One way to test for confirmation is through a weighted decision matrix that uses a multiplier for each factor. The multiplier will add a premium value, or weight, the most important factors to amplify their relative importance. The most important factor will receive a multiplier equal to the number of factors (in this case, 5). The next gets a multiplier of 4, etc. In many cases you get the same answer weighted and unweighted; this gives you solid confirmation that you stayed true to your planning guidance and your evaluation process is solid. Sometimes you get a different answer…let’s see what our vacationers found with a weighted matrix:
When weighted, the matrix shows a different preferred solution. When amplifying the most important factors, Washington DC gained an edge over the Grand Canyon. Unweighted, the Grand Canyon held an edge through scoring well on less important factors. In making the decision, it’s legitimate and valid to make decisions based upon either matrix. It is possible that the accumulation of several less important factors can actually be a better solution than one that scores well on the single most important factor.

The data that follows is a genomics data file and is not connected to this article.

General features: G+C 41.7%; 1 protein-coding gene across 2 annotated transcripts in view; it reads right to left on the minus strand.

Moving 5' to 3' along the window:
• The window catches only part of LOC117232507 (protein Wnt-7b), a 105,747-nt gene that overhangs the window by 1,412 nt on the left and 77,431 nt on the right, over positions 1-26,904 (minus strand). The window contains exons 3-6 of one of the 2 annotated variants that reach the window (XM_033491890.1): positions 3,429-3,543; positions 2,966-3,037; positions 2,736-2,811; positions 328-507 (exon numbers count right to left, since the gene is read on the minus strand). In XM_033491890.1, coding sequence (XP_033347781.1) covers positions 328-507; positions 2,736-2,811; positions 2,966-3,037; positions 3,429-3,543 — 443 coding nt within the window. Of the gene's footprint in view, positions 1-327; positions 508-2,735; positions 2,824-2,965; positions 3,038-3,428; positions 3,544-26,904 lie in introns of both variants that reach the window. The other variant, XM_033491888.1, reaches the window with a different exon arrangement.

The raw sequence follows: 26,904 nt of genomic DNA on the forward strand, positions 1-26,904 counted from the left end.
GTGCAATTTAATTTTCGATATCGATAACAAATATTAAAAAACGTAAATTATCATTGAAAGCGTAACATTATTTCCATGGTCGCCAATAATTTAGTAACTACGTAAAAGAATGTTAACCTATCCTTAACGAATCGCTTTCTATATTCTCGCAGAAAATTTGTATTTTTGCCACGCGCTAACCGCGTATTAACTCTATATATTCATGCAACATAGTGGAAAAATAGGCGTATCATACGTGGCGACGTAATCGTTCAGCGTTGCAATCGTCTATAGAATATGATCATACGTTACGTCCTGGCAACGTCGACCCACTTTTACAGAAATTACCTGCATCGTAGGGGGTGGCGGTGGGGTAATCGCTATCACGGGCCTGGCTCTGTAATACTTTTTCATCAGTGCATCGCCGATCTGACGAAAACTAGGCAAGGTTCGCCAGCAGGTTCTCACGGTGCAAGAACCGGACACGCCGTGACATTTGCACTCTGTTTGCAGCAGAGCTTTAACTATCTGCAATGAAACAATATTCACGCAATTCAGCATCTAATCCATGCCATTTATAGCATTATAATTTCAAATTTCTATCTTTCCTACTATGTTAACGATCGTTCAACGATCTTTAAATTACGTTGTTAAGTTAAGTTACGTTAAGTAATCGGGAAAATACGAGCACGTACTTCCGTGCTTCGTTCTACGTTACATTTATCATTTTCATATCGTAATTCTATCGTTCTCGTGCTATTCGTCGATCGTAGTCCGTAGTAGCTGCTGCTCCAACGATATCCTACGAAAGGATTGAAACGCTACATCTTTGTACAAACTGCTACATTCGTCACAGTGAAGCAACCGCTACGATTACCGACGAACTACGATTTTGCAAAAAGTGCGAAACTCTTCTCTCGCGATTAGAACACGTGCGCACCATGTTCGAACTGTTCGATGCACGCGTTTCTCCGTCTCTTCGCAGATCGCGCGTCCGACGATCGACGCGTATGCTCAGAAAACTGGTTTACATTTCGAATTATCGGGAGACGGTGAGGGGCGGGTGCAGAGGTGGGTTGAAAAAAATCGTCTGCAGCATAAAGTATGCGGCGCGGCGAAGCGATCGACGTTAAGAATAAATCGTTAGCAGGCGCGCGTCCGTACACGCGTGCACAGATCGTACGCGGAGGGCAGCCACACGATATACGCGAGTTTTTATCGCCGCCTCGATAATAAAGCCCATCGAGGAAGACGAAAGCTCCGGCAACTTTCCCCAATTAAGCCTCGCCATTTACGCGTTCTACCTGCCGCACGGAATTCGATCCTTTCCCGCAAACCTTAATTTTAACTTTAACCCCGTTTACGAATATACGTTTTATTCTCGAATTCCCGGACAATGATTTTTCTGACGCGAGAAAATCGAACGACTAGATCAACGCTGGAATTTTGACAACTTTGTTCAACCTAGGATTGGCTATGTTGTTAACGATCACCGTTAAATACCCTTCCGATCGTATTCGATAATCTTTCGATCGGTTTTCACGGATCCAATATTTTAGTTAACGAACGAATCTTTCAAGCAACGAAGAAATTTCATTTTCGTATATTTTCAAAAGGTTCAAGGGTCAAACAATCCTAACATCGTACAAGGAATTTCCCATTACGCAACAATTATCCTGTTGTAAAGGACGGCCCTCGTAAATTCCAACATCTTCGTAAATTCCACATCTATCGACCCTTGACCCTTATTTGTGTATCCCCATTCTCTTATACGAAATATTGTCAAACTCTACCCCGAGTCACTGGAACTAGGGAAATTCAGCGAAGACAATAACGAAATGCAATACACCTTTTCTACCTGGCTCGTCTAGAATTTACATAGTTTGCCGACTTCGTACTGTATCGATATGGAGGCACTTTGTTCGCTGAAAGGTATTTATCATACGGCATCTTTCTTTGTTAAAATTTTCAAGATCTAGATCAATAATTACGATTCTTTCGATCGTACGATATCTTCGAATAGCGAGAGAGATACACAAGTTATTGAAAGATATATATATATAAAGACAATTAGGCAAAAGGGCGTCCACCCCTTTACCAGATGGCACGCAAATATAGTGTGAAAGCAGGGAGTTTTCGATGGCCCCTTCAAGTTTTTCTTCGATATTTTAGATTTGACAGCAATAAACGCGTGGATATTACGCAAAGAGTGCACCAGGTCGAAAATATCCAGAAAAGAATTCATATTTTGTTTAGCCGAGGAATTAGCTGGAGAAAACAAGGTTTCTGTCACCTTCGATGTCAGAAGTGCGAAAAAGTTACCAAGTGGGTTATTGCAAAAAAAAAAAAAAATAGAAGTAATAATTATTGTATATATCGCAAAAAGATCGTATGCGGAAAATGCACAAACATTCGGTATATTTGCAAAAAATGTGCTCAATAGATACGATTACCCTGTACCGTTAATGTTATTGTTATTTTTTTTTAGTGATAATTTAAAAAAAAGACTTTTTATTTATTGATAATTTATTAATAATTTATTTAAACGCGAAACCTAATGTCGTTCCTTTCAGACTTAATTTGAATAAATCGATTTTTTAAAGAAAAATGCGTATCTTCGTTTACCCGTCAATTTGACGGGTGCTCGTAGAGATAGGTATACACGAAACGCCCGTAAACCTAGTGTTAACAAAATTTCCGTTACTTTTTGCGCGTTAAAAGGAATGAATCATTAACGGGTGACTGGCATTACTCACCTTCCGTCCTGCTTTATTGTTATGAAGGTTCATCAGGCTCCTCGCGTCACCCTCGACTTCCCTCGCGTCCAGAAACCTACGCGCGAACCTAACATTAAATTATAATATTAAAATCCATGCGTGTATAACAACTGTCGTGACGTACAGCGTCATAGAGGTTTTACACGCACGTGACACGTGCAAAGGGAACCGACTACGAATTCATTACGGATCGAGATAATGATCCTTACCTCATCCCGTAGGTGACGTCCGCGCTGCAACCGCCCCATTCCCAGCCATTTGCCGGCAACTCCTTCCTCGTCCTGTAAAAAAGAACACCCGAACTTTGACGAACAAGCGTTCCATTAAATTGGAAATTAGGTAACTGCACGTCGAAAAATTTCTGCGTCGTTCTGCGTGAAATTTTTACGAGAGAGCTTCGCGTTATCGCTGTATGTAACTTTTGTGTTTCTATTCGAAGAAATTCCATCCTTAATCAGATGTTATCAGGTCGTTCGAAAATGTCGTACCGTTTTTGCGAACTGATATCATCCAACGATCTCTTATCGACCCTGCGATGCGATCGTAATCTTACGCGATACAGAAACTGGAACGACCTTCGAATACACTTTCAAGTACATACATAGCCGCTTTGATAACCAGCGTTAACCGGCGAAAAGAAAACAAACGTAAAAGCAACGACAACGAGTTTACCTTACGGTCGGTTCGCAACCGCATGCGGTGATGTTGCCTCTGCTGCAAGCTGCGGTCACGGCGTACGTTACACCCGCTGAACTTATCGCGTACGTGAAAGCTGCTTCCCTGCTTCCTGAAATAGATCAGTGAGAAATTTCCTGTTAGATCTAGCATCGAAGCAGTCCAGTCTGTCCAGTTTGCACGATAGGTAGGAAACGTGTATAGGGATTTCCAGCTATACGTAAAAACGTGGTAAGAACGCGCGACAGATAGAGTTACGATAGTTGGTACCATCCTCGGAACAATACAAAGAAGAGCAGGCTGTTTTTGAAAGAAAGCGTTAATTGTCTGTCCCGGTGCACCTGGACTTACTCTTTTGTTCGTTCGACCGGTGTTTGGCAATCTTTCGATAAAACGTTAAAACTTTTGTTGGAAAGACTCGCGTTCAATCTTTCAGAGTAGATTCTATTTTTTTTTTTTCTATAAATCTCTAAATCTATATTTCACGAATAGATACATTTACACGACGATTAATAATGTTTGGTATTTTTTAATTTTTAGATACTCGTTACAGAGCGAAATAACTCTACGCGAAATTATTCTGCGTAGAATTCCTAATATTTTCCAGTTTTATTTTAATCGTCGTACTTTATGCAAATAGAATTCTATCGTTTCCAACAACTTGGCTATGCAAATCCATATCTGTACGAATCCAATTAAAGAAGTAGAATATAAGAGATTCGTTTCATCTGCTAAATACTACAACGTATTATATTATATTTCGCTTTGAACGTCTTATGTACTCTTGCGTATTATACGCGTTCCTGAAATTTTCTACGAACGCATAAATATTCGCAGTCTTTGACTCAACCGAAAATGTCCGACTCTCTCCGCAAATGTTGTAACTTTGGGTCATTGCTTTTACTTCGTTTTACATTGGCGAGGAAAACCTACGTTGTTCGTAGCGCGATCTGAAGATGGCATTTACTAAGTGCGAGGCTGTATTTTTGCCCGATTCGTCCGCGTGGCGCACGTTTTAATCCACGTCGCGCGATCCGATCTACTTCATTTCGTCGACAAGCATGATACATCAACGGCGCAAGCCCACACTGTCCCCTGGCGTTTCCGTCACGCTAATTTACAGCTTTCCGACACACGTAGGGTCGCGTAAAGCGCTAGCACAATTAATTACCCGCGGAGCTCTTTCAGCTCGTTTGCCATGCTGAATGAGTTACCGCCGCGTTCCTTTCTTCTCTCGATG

The decision matrix can be used for any decision, personal or professional. All of my children used this technique in making their college decisions. Their matrices had differences but they used them effectively to come to a very important decision. Evidence thus far indicates all three made the choice that was right for them.
The decision matrix fits nicely with application of critical doer philosophy. As critical doers, we are committed to thinking critically and deeply through a problem to a point where action can begin. An important element of critical thinking is looking at a problem from many perspectives; the decision matrix is a methodical way of capturing those thought processes and consolidating them into a graphic that will lead to the Holy Grail of thinking…action!
I’m sure there’s a situation at home or work where you could benefit from a methodical technique of evaluating solutions to a problem. To see how deep the rabbit hole really goes, enter the matrix and let this technique objectively and methodically turn your thinking into real choices that produce action. It’s what a critical doer would…do!